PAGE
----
[Constitutional Referral CCZ 6-17]

March 5, 2014


Constitutional Law – Constitution of Zimbabwe, 2013 – Declaration of rights
– Section 69 (3) – Right of access to the courts – Parate executie – Whether parate executie is an infringement of the right of access to the courts.

This matter was referred to the Constitutional Court by the Supreme Court. The applicant and respondent entered into a contract in terms of which the respondent’s goods were to be kept in storage by the applicant. The goods were to attract a monthly storage charge and if the storage charges remained unpaid for three consecutive months, the applicant reserved the right to sell the goods to defray the accrued charges. When the respondent breached the terms of the contract, the applicant sold the goods by public auction. The matter referred for determination was whether or not parate executie was not a violation of
s 69 (3) of the Constitution of Zimbabwe, 2013.

Held, that parate executie is part of the common law and does not contravene s 69 (3) of the Constitution. It is not contrary to public policy in the context of the right of access to the courts.

Held, further, that parate executie is not only lawful but constitutional for the reason that the debtor’s right of access to the courts is not taken away. The debtor has unlimited access to the courts to complain about the manner in which the creditor has performed the contract.

Cases cited:

Aitken v Miller 1950 SR 227; 1951 (1) SA 153 (SR), applied

Bock and Others v Duburoro Investments (Pty) Ltd 2004 (2) SA 242 (SCA); [2003] 4 All SA 103 (SCA), applied

Changa v Standard Finance Ltd 1990 (2) ZLR 412 (S), applied

Chief Lesapo v North West Agricultural Bank & Anor 2000 (1)
SA 409 (CC), not followed

Commissioner of Police v Wilson 1981 ZLR 451 (A), referred to

Du Toit v Minister for Safety and Security and Another 2009 (6)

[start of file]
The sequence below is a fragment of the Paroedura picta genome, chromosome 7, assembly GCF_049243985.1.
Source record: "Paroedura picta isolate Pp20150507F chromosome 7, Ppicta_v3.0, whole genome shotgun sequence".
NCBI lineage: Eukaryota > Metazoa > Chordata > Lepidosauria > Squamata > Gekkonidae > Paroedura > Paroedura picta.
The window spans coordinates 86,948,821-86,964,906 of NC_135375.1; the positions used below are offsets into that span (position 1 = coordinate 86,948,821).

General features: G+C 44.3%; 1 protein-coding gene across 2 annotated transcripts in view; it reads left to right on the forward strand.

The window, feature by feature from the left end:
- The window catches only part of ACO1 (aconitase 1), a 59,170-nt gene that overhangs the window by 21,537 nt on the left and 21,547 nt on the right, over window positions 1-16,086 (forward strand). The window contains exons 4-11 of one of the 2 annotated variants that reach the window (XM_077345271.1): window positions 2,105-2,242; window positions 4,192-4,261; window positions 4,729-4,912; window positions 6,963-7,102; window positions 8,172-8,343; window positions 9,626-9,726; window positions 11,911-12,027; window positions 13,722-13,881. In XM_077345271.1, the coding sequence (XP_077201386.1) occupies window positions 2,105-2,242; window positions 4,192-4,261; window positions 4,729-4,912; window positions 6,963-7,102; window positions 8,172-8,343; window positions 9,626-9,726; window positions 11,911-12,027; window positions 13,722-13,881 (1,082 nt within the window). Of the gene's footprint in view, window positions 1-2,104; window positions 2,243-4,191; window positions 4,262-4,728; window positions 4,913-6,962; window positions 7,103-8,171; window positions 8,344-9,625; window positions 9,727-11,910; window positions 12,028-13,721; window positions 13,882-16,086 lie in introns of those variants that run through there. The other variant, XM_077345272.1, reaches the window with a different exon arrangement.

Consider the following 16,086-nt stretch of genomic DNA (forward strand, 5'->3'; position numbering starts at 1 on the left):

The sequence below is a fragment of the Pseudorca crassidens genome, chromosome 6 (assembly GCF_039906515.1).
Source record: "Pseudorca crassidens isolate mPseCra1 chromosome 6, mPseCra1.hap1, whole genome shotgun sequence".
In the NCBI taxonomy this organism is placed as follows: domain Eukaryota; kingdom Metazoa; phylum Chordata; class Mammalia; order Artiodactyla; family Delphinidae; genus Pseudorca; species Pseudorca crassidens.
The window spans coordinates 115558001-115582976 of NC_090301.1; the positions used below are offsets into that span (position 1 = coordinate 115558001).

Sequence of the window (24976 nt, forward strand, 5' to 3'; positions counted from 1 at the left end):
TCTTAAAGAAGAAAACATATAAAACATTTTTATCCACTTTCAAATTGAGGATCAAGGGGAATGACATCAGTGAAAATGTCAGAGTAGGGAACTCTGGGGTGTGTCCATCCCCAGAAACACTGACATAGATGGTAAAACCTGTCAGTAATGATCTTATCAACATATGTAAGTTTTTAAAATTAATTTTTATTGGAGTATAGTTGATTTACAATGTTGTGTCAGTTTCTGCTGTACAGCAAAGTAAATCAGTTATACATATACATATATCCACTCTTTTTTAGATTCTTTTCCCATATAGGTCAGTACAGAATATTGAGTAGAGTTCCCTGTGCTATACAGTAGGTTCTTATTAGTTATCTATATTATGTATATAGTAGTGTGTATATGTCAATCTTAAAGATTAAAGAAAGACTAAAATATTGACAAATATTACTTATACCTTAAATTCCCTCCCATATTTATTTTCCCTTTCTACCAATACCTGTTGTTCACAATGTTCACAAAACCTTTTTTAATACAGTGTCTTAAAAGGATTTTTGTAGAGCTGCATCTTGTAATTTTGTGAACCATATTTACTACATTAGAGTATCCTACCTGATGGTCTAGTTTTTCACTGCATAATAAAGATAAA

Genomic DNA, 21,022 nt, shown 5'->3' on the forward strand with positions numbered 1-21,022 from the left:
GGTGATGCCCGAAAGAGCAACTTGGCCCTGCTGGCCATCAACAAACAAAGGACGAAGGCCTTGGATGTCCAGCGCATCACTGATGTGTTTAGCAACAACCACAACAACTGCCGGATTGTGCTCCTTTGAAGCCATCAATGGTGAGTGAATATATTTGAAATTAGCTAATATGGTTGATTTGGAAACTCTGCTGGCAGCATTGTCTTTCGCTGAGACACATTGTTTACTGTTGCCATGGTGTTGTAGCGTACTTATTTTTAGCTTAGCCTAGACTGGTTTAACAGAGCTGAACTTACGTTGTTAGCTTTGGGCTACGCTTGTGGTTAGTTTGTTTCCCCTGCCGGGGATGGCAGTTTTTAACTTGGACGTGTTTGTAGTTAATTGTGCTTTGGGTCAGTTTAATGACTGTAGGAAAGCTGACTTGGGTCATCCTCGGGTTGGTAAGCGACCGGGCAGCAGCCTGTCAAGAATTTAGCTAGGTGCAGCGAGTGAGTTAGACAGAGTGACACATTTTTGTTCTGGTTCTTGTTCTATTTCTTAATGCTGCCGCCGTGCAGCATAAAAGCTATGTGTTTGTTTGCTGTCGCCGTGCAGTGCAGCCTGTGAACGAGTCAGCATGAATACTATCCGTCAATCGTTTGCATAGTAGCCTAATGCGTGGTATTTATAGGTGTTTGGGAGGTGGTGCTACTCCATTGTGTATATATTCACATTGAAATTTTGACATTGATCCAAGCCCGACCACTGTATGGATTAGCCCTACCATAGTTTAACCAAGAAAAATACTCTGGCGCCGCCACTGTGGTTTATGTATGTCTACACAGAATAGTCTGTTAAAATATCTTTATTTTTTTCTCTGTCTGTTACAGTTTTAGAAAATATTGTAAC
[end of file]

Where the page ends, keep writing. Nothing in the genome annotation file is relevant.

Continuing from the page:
SA 128 (CC); 2010 (1) SACR 1 (CC); 2009 (12) BCLR 1171, referred to

Findevco (Pty) Ltd v Faceformat SA (Pty) Ltd 2001 (1) SA 251 (E), not followed

Jockey Club of South Africa v Transvaal Racing Club 1959 (1) SA 441 (A), referred to

Juglal NO and Another v Shoprite Checkers (Pty) Ltd t/a OK Franchise Division 2004 (5) SA 248 (SCA); [2004] 2 All SA 268 (SCA), applied

Nkomo & Anor v Attorney-General & Ors 1993 (2) ZLR 422 (S), followed

Nyamukusa v Agricultural Finance Corporation SC 174-94 (unreported), followed

Osry v Hirsch, Loubser & Co Ltd 1922 CPD 531, referred to

Phillips v Eyre [1870] LR 6 QB 1, referred to

R v James; R v Dzagic (1988) 33 CRR 107 (SCC), referred to

Re Athlumney; Ex parte Wilson [1898] 2 QB 547; 67 LJQB 935, referred to

S v Pillay 1995 (2) ZLR 313 (H), referred to

SA Bank of Athens Ltd v Van Zyl 2005 (5) SA 93 (SCA); [2006] 1 All SA 118 (SCA), referred to

Society for the Propagation of the Gospel v Wheeler 22 Fed Case 756; 2 Gall 105 (NH Cir 1814), referred to

Legislation considered:

Constitution of Zimbabwe, 2013 ss 69 (1), (3)

Constitution of Zimbabwe Order, 1979, (SI 1600 of 1979 of the
United Kingdom) ss 16 (7), 18 (9)

South Africa:

Constitution of South Africa, s 34

Books cited:

Bell J and Engle G Cross on Statutory Interpretation (2nd edn, Butterworths, London, 1987)

Bennion FAR Statutory Interpretation (1st edn, Butterworths, London, 1984)

Hogg PW Constitutional Law of Canada (3rd edn, Carswell, Scarborough, 1992)

F Mahere, for the applicant

E Matinenga, for the respondent


This matter was initially set down on the Supreme Court roll as an appeal matter. At the hearing of the appeal, the respondent submitted that the matter raised a constitutional issue of whether the law of parate executie violates the access to the courts provision, s 69 (3) of the Constitution of Zimbabwe, 2013 (“the Constitution”). Mr Matinenga applied for a referral to the Constitutional Court for the determination of that issue. The application was granted and the court issued the following order:

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